Happy Talk: Americans vs. the World
The problem with traveling, someone once said, is that you take yourself with you wherever you go. We all dream of escaping, but accomplishing escape is far more difficult than advertised.
Which brings me to the following public service message: Are you planning to travel to a foreign land in the near future? Better sharpen up your views of the homeland, because "America" is topic number one these days, at least among foreigners who come into contact with American tourists. However you choose to spin your country's current policies/zeitgeist/economic situation, there's a greater chance than ever you'll be lured into these types of conversations. And there's an art to handling them well.
Another thing I noticed during a recent trip to Brazil: the willingness of foreigners to offer advice, solicited or un-, to what they consider the sick patient of the Western world. I was told that Americans need to learn to slow down, ditch the materialism, revisit our war of all against all, learn to swivel our hips when dancing, etc. It wasn't anything I hadn't heard before, but there was something new about the confidence with which the prescriptions were delivered. For whatever reason, the sense is that Americans are finally ready to listen to someone else in the world for a change.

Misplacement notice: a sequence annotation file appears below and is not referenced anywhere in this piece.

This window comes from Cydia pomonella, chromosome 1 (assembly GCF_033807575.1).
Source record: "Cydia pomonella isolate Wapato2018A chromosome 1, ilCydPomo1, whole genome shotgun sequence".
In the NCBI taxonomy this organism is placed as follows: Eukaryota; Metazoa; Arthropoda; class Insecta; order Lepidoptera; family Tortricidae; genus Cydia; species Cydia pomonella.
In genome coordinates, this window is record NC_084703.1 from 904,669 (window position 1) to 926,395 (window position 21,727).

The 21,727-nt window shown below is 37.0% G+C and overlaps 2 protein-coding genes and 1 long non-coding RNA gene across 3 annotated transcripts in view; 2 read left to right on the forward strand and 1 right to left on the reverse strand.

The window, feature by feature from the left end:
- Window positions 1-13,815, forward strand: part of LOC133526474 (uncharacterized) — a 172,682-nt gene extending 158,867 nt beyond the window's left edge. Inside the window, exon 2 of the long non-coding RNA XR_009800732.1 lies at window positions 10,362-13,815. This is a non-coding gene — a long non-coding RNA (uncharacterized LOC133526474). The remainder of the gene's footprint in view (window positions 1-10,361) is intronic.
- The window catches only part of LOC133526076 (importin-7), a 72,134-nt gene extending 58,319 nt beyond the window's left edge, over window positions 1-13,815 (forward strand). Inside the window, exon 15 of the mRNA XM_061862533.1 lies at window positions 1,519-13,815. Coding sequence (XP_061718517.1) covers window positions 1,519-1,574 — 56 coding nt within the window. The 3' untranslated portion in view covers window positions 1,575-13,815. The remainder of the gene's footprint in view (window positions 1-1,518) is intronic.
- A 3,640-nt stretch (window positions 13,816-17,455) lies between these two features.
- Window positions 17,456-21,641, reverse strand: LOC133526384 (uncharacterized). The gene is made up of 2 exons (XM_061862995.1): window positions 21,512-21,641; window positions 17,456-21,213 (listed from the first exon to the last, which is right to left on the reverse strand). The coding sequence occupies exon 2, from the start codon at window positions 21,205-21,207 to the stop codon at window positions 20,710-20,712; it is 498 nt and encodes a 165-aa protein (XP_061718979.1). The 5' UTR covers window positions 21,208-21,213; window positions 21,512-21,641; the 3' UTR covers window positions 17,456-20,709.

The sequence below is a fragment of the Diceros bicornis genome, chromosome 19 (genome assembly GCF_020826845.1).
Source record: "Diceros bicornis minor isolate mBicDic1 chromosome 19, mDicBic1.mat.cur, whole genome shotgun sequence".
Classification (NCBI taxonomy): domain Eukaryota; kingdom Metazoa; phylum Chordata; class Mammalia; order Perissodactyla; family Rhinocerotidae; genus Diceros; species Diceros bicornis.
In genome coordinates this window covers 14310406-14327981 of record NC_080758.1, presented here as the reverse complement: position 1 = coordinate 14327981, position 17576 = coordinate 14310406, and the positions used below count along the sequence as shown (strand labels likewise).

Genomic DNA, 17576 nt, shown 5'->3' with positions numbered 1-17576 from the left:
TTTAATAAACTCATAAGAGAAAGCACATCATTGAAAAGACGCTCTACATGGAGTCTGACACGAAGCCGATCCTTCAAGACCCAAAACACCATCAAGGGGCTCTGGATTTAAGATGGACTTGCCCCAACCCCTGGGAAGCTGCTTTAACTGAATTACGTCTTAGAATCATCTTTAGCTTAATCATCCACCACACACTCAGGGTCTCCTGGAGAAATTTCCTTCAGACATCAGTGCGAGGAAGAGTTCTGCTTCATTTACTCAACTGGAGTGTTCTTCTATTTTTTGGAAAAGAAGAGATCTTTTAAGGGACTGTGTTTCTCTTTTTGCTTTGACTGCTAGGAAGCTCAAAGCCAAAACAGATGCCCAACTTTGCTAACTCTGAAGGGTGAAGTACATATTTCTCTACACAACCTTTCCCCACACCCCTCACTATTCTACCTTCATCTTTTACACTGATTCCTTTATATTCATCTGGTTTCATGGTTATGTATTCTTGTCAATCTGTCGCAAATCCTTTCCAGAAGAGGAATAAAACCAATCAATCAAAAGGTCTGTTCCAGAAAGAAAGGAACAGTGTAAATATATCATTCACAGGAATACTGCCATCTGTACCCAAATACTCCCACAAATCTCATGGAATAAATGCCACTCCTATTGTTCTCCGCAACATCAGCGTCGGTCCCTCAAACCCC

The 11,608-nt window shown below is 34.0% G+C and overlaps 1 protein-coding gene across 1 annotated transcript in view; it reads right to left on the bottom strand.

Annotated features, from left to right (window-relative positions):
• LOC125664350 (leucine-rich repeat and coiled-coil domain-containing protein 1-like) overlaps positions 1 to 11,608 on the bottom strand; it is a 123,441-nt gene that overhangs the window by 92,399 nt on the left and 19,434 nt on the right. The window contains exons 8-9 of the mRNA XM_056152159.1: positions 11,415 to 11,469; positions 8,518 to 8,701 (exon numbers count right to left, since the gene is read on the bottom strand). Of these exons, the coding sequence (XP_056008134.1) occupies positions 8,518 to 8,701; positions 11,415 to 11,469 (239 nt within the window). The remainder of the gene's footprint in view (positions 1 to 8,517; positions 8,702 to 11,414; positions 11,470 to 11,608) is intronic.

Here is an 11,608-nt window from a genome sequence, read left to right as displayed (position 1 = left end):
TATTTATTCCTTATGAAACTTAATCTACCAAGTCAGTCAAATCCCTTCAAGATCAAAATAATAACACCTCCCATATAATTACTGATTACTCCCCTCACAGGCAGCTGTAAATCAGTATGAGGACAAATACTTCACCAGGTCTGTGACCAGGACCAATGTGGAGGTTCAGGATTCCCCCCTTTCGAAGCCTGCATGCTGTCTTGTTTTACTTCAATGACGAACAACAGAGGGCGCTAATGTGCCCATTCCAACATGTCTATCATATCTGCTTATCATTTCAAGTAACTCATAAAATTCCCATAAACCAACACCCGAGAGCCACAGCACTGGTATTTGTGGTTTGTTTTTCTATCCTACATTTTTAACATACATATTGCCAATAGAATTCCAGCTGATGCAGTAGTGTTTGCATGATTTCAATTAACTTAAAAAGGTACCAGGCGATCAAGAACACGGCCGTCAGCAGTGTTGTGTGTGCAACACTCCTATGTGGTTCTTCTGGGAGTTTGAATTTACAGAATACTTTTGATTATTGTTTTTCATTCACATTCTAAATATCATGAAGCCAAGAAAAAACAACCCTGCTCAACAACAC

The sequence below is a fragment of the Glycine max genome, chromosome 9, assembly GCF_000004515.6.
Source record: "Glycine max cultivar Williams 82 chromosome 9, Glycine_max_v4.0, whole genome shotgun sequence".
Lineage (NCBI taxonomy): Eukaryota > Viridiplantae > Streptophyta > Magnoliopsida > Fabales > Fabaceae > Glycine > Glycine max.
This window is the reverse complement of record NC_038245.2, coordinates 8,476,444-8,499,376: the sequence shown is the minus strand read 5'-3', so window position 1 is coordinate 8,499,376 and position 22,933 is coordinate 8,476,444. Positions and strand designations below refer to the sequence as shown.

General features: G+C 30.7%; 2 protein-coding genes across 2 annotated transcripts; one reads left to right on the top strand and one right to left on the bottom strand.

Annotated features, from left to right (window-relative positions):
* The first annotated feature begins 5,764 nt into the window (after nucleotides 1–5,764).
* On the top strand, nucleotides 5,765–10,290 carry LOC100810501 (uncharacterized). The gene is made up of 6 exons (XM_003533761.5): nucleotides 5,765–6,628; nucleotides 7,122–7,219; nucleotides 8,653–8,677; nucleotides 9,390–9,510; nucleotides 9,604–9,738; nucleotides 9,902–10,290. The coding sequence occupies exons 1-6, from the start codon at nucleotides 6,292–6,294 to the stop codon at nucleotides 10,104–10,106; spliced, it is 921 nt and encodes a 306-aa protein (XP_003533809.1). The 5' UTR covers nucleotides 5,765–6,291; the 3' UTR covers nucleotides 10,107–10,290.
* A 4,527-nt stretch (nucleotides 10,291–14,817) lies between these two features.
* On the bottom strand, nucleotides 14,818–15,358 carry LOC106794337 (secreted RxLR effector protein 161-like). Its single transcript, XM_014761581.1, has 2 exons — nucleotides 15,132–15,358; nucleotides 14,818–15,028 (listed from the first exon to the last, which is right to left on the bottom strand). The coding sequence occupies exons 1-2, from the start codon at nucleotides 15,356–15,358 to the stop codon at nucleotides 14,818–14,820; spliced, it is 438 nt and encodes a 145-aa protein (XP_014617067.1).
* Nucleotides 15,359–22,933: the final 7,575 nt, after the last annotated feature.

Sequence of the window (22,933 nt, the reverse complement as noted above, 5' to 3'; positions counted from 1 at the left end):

And far be it from Americans to deny it, at least on the evidence of recent books like "The Geography of Bliss," by NPR's Eric Weiner. This intriguing volume, part travelogue and part meditation, takes as its subject the happiest and unhappiest places on Earth, as determined by numerous studies on the subject. Weiner traveled the globe for a year -- to Iceland and Bhutan and beyond -- in search of something he might take back home: the secret(s) of happiness.
Are we in the midst of a tectonic shift here? How foreign are the notions of foreigners to you these days? And have you learned anything new about life -- specifically, what makes a life happy -- by traveling to places far from home?
By Scott Vogel |
January 29, 2008; 11:55 AM ET
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